2 eggs scrambled, chilled

handfuls of chopped vegetables:

    broccoli, asparagus, peppers, mushrooms, carrots, cabbage

½ cup peas (defrost if frozen)

½ cup edamame (defrost if frozen)

½ med onion, diced

2-3 cloves garlic, minced

1½ inch piece ginger, grated

1½ Tbsp soy sauce

1 Tbsp sesame oil

2½ Tbsp canola, sunflower or grapeseed oil

1 Tbsp rice wine vinegar

sea salt (if needed) & ground pepper

handful of cilantro, chopped

Blanch for a couple of minutes any vegetables that need longer cooking time like broccoli, carrots and peppers. Set aside and chill.  Add the canola oil to a wok, sauté pan or other appropriate pan, and once hot add the onion cooking for few minutes.   Add the garlic and meat until almost cooked through.  Add remaining ingredients except rice and cilantro.  Let vegetables soak up flavors then add rice (breaking apart and lumpy bits). Stir often and adjust seasoning (soy, sesame and pepper) to taste.  Cook on medium-high heat for about 3- 5 minutes.  You’ll want to make sure you don’t overcook the vegetables so they lose color or nutrients.  Stir in cilantro.  Serve immediately and enjoy!


My kids loved this.  The colors are vibrant, the taste is yummy and there’s a few of their favorite vegetables and a couple of not-such favorites they might actually eat since it’s all blended together.

Soup from Scraps

We compost our food scraps and I noticed that since the kids don’t tend to eat most of the broccoli stalks, just the florets, I have been throwing them into the compost.  Well, I decided before tossing them into the compost, I’d keep aside a few meals’ worth in the fridge and make soup out of it.  I had some left over potato in two forms— boiled in the jacket and mashed.  I knew the mashed potato would thicken the soup nicely. You can just use a whole potato cut. brown specks are from the potato skins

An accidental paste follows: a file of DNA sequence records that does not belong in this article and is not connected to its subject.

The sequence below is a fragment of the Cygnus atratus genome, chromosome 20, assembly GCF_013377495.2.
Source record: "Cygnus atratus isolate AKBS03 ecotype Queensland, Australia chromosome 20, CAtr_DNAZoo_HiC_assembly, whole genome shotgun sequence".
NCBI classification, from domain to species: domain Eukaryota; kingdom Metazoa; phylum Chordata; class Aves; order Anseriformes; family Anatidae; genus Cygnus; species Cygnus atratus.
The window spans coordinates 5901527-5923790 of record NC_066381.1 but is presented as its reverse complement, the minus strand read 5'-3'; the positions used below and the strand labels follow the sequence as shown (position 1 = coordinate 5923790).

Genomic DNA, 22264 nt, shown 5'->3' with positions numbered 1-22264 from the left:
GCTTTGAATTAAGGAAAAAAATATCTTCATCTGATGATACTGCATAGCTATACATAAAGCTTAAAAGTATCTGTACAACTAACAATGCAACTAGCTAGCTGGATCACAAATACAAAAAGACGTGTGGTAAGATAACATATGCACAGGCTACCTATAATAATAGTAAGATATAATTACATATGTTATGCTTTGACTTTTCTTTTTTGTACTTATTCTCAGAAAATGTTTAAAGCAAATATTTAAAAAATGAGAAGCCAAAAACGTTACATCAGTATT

Broccoli & Potato soup

2 cups of broccoli ends

1-2 potatoes

2 cups water, vegetable stock or chicken broth

2 tsp onion flakes

1 tsp garlic powder

1/4 cup cream

salt and pepper to taste

So, I cut up the broccoli stalks (and about one floret) into small pieces and brought them to a boil in water .  I cooked until tender and added the seasoning (I added 2 tsp chicken base too) and 2 different types of cooked potatoes.  Lastly I added the cream.  Once it had come back to a boil I took it off the heat and used the immersion blender to purée it.  Delicious and vibrant too!

My eldest son had it for lunch and deemed it “Delicious!” after getting over the fact I didn’t make potato leek soup. 

Since the potatoes were already cooked it didn’t take long.  You can always cut everything into small pieces, to increase the speed of cooking if you’re starting from raw, since they’re staying in the same liquid in which they’re cooked. 

Snowed In!

This past week my kids have had a 6 days in a row without school (only 2 were actually snow days) and they’d just returned from the winter holiday break and had a snow day the week before.  In the morning I will find out if it will be 7 days in a row.  Luckily the inability to get to school has also turned our town into winter wonderland and without having to travel, the kids have had a blast sledding, making snow forts and just playing in the more than 2 feet of snow.   If they stay inside too long they drive me and themselves crazy.  Snow is such a great draw to play outside; it’s much more fun than rain!